The 620 students and staff at Starr Elementary School in Oregon was very busy this year collecting food for the Oregon Health and Welfare Advisory Committee’s annual Christmas Basket Program.
In fact, the Starr Bulldogs, with their teammates, The Angry Birds, collected so much that the school was left with a real mountain of food.
According to Principal Jennifer Conkle, the theme for this year’s annual food drive, held Dec. 6-16, was “Angry Birds,” which is a widely popular puzzle video game where players control a flock of birds that are trying to retrieve eggs from a group of hungry pigs.
|Student council representatives Regan Sattler
and Brandon DeWitt at Starr's "mountain of
food". (Press photo by Ken Grosjean)
“We wanted to make sure that King Pig did not keep all of the food and canned goods to himself,” Conkle said. “The kids really took to it and it is just overwhelming how much food they brought in.”
Students received one ticket for each food item they brought in, Conkle said. Student council collected different kinds of food each day, including soups, canned meats, cereal, fruits and vegetables, meals in boxes and bags, cake mixes and peanut butter and jelly.
The school also collected toys.
“Each morning, student council members drew one winning name from all of the tickets turned in the day before,” she explained. “The student whose name was drawn then got to play a special Angry Birds game to win an envelope with either $2, $5 or $10.”
Conkle gave credit to Mary McGill, a teacher who organized the food drive.
“She just did a wonderful job organizing this event,” Conkle said. “The amount of food we received is just unbelievable. Every day we would receive a ton of food. We have 50-75 boxes filled with canned and boxed foods.”
Conkle said Starr has always been lucky when it comes to getting support from parents and the community.
“We always get such an unbelievable outpouring of support from the community and our parents,” she said. “It is overwhelming how involved and supportive they are of anything we do. They are just so willing to help others.”
Don Charlton, who has served as the school coordinator for the committee, said, “Starr’s food drive produced the neatest and best organized food mountain in the world.”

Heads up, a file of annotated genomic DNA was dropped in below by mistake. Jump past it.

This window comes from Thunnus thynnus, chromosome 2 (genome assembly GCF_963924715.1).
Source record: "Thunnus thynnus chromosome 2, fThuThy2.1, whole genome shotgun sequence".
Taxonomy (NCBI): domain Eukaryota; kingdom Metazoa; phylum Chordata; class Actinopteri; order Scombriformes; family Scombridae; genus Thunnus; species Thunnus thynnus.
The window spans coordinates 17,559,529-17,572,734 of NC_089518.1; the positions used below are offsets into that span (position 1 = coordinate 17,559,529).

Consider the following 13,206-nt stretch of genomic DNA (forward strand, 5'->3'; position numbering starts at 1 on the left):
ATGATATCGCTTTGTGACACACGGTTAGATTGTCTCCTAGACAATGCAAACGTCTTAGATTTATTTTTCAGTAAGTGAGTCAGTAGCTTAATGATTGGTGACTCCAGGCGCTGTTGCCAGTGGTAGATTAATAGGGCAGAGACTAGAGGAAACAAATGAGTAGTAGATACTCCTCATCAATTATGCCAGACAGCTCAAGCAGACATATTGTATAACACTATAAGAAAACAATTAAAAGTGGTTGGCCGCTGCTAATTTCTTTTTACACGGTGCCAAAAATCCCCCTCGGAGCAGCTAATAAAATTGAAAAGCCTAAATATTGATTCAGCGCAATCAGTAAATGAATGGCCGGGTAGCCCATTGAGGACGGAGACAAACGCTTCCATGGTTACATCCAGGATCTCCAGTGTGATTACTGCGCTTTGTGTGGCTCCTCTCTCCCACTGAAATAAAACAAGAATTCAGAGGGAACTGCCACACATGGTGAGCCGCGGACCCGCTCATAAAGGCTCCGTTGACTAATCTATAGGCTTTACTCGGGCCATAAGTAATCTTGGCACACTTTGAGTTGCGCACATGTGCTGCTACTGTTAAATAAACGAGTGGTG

“McGill is just a wonderful person,” Charlton said. “The whole thing was remarkable. She has headed the program for several years and her enthusiasm and commitment to collecting food to assist others is phenomenal.”
Charlton added that McGill’s organizing efforts really helped with the sorting.
“The food collected was all in sealed up boxes by food item, with the number of cans of each item on the boxes,” Charlton said. “When it came to sorting, I would say it reduced the amount of time by half.”
Bob Marquette, chairman of the committee, said 265 families were helped this year. The food baskets were distributed Wednesday, Dec. 21, at the Water Department.
The committee has organized the program for residents in Oregon, Harbor View, Jerusalem Township, and Curtice for 40 years, Marquette said, adding the entire school system gets involved.
The committee also spent another $6,000 on toiletries, paper goods, laundry soaps, and other items that those on the SNAP program cannot purchase. The group also purchased fresh meat to add to the baskets.
“The money is collected from individuals, businesses and VFW Posts,” Marquette said, adding that tax dollars are not spent on the program. “I would say that we ended up with 3,000 pounds of food. We were able to also buy orange juice, eggs and other items.”
Lee Williams House of Meats donated meat and Bay Park Community Hospital donated 30 turkeys, Marquette said. Jack's Superette, in Curtice, collected toys and Yeeha’s Buckin’ Bar and Grill took in canned and boxed goods as a cover charge one evening, he said. Matthews Ford donated a van for the committee to use to transport the donations as well as provide people to help distribute the baskets.
“There are a lot of people who go out of their way to help someone else have a nice Christmas,” Marquette said. We have a community that really cares about one another.”
Although the number of needy families applying for the baskets rose from 240 last year, Marquette said he believes there are countless others in the community who may not have known about the program or who were too embarrassed to seek help.
“There are a lot of people out of work out there,” he said. “There are a lot of people who do not come out who would qualify for help.”
Charlton said the total amount of food and toys collected this year was significantly higher than last year.
“We have 150 children who will be receiving toys this year, Charlton said. “I have to say that Clay High School’s toy collection was amazing and Julie Felder, a guidance counselor, did a great job as well.”